As Biden heads to Selma, will black voters embrace him as Obama's successor?
In fitting tribute to his leadership in the 1965 march across the Edmund Pettus Bridge in Selma, Ala., and his lifelong commitment to civil rights, U.S. Rep. John Lewis will once again be in the lead March 3, in the annual commemoration of that pivotal walk.
Among the many following this Sunday will be Vice President Joe Biden, accompanied by his wife. They also plan to attend the Martin and Coretta King Unity Brunch, according to White House and Selma officials.
The weekend’s remembrance honors the long road traveled in the fight for equal rights and the passage of the Voting Rights Act of 1965.
In many states, the legislation empowered the African-American voters who have become the most loyal in the Democratic Party coalition. When they were presidential hopefuls with an eye on another destination, Hillary Clinton and Barack Obama also joined the march.
Support of civil rights is a part of Biden’s political and personal history, and as he reportedly contemplates plans to run for president in 2016, the support of African-American voters would be crucial to the success of his candidacy. Some have wondered if the 70-year-old Biden will seek the nomination. The vice president does not seem to be one of the doubters, as he serves as the president’s point man on everything from fiscal negotiations to strengthening gun laws. Biden is vigorous and energized as he prepares for his walk across that bridge.
Biden built on his support from many African-American voters as he has played a strong No. 2 to the first African-American president. At the July 2012 NAACP convention where Republican presidential candidate Mitt Romney received a decidedly mixed reaction for comments disparaging, among other things, “Obamacare,” Biden left the audience wanting more.
But will black voters, particularly the black women who knocked on doors and made the phone calls in 2008 and 2012, be there for Biden if he decides to run in 2016? And if Hillary Clinton, after enjoying her post Secretary of State down time, decides to capitalize on her current front-runner status, how will her candidacy affect Biden’s support?
(Here’s our look at some of the black women who actively campaigned for Obama.)
“He’s earned the right, independent of Barack Obama to stake his claim with African-American Democrats,” said Britt Brewer-Loudd of Charlotte. The circulation distribution manager for Dow Jones campaigned hard in 2008 and 2012 for Obama and expects to be active in the 2016 race, as well. “
“I do like Joe Biden and I am a fan of his,” she said. “I was before he was even put on the ticket.”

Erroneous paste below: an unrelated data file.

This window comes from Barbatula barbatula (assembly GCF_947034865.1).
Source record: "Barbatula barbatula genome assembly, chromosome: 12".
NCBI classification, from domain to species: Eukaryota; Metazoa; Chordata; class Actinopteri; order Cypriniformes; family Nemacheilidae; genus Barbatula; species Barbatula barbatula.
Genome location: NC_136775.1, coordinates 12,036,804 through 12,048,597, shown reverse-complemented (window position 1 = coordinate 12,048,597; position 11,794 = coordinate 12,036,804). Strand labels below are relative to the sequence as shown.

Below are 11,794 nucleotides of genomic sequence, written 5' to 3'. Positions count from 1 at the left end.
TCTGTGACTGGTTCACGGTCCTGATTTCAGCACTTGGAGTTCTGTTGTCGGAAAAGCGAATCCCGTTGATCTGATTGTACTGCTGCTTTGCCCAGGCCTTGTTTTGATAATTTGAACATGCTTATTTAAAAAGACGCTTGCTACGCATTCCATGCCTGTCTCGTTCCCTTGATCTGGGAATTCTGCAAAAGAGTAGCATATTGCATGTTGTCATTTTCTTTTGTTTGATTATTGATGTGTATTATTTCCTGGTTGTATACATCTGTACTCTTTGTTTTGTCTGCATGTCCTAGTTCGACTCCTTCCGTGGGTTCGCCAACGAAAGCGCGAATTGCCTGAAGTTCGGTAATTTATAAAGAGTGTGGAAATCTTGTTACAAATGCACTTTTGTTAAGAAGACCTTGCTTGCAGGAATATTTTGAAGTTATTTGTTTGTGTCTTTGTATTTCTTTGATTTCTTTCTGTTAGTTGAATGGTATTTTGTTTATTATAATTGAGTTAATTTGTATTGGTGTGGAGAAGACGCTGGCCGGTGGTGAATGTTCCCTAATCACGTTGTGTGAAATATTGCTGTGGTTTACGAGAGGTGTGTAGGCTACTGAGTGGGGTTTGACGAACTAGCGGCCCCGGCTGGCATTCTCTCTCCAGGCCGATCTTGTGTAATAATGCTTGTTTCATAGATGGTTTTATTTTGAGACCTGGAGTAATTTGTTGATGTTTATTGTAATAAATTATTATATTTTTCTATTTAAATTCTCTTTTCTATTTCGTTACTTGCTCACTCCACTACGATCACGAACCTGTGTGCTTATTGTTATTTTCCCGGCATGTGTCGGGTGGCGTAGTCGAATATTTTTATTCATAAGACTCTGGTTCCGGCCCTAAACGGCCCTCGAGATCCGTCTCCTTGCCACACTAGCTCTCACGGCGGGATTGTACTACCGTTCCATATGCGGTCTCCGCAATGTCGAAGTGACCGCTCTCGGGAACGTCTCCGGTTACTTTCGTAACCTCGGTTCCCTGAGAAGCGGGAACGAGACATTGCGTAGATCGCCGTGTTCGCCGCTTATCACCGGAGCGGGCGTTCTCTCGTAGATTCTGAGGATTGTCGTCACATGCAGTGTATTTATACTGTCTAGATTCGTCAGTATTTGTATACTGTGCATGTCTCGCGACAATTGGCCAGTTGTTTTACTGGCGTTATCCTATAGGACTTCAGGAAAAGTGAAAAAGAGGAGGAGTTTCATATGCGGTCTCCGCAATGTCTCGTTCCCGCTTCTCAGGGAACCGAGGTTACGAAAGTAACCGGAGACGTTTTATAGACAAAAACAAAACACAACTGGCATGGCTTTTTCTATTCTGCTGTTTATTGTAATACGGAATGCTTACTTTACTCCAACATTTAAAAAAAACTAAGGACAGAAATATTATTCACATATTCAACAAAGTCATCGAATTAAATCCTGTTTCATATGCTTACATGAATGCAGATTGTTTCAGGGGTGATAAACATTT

But Brewer-Loudd had mixed feelings about the vice-president’s prospects: “Do I think all of the support will transfer to Biden? No, I don’t. Am I enthusiastic? Not really.’
“Would I support him? Yes, I would.”
But Brewer-Loudd, 46, added, “I do think Hillary will be the one if she runs. A lot of even Obama supporters feel like she’s earned it and she deserves it. A lot of woman —black, brown, white, — feel that women bring a lot to the table.” In fact, she would like to see a few more women on deck and more African-Americans in the statewide offices, “black governors, senators, we’ve got a lot of work to do.”
Sarah Chambers, a 2012 North Carolina voter registration captain and enthusiastic Obama supporter, said, “I think that Vice President Biden would make a great candidate for president. He relates to the people, and that’s what people want.”
Biden’s down-to-earth way of promoting Democratic principles is “one of the main reasons why President Obama got back in the White House,” she said.
Chambers, 66, a retired aesthetician who is now taking college courses, said she hoped Clinton runs, as well.
“The way Hillary Clinton has traveled this world, she’s shown she can handle this country. If she runs and wins it will open up a lot of doors for women in Congress,” she said. “I would love to see a woman president before I leave this earth.”
Chambers, who charmed and cajoled at a voter registration table throughout 2012, said she’s prepared to work even harder in future local and national races. Campaigning “opened my eyes,” said Chambers, that “one little person like me can make a big difference.” It’s a sentiment that the Democratic Party hopes is shared among African-American voters after Barack Obama’s time in the White House ends.
It may not come down to a Joe Biden vs. Hillary Clinton race, of course. Both Brewer-Loudd and Chambers mentioned Massachusetts Gov. Deval Patrick and the Castro twins — San Antonio Mayor Julian Castro and U.S. Congressman Joaquin Castro of Texas – as future stars on the Democratic ticket, perhaps as early as 2016.
Brewer-Loudd admitted, though, that it’s “very hard to be the next Barack Obama. … He had something special –there’s a reason we talk about Martin Luther King and JFK — I think history will reflect on that. It will be hard for somebody else to do that.”
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